The 5G industry’s battle against misinformation around the alleged link between the spread of coronavirus and 5G technology has taken a surreal turn, as Ofcom – the UK’s office of communications – ruled (opens in new tab) that Uckfield FM, a community radio station based in the town of Uckfield, East Sussex, had broken its broadcasting rules.
The investigation came after two complaints were submitted, when a guest on the radio station alleged that the outbreak of Covid-19 in Wuhan, China, had been caused by 5G technology.
“Our investigation found that a guest on this programme expressed potentially harmful views about the causes and origins of Covid-19,” explained a spokesperson for Ofcom. “We considered that her statements, which were not sufficiently challenged, had the potential to undermine people’s trust in the advice of mainstream sources of information.
“Given these serious failings, we concluded that Uckfield FM did not provide adequate protection for listeners from the potentially harmful material in this programme.”
The caller to the station identified themselves as a registered nurse, before launching into a series of theories, which culminated with an accusation that 5G limits the amount of oxygen that can enter the human body, and a belief that Wuhan had been used as a testbed for what they said is a manmade virus.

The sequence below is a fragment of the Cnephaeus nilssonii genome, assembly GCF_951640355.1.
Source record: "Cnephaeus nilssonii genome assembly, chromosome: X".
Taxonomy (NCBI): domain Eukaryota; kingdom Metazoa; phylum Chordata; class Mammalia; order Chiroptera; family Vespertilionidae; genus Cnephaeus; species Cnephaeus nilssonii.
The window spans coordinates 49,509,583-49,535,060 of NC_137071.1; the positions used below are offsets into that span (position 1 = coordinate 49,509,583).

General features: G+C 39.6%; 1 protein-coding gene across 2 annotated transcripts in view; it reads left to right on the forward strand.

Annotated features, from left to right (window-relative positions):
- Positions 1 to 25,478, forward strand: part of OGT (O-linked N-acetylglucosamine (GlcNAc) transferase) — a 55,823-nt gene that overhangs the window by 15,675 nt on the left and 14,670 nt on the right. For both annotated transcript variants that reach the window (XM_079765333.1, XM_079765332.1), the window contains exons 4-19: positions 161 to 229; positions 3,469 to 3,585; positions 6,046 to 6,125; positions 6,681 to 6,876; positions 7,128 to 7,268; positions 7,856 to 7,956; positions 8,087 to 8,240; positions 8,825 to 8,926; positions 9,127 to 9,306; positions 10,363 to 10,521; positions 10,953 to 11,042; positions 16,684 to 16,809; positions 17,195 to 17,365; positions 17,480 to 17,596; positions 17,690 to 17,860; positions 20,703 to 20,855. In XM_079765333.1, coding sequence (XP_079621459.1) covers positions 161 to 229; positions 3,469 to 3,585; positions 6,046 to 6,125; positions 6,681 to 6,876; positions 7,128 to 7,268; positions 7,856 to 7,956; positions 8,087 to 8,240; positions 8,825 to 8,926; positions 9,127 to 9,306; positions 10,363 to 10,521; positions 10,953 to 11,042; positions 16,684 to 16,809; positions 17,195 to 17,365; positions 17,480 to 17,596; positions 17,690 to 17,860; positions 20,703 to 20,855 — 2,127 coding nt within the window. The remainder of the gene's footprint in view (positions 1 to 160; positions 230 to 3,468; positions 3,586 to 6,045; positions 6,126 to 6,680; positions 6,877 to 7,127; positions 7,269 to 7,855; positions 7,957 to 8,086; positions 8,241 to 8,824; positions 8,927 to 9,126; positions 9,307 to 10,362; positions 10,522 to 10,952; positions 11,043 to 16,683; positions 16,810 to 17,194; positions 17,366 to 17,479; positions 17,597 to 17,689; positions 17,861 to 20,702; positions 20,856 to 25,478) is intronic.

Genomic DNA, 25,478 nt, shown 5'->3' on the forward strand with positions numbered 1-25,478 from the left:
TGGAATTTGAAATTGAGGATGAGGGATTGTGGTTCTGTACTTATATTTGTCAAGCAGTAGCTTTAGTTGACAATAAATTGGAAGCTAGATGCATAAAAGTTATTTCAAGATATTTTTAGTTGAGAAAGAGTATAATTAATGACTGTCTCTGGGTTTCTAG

None of these theories have any science to support them, yet the presenter didn’t challenge the statements sufficiently.
In its report findings, Ofcom outlined that it is currently prioritising cases related to the coronavirus, which could cause harm to audiences. And according to the UK regulator this can include:
- health claims related to the virus which may be harmful;
- medical advice which may be harmful; and,
- accuracy or materially misleadingness in programmes in relation to the virus or public policy regarding it.
Uckfield FM, which broadcasts from studios at Bird In Eye Farm, which is to the south east of the town, must now broadcast a statement of Ofocm’s findings on a date and form to be decided by Ofcom.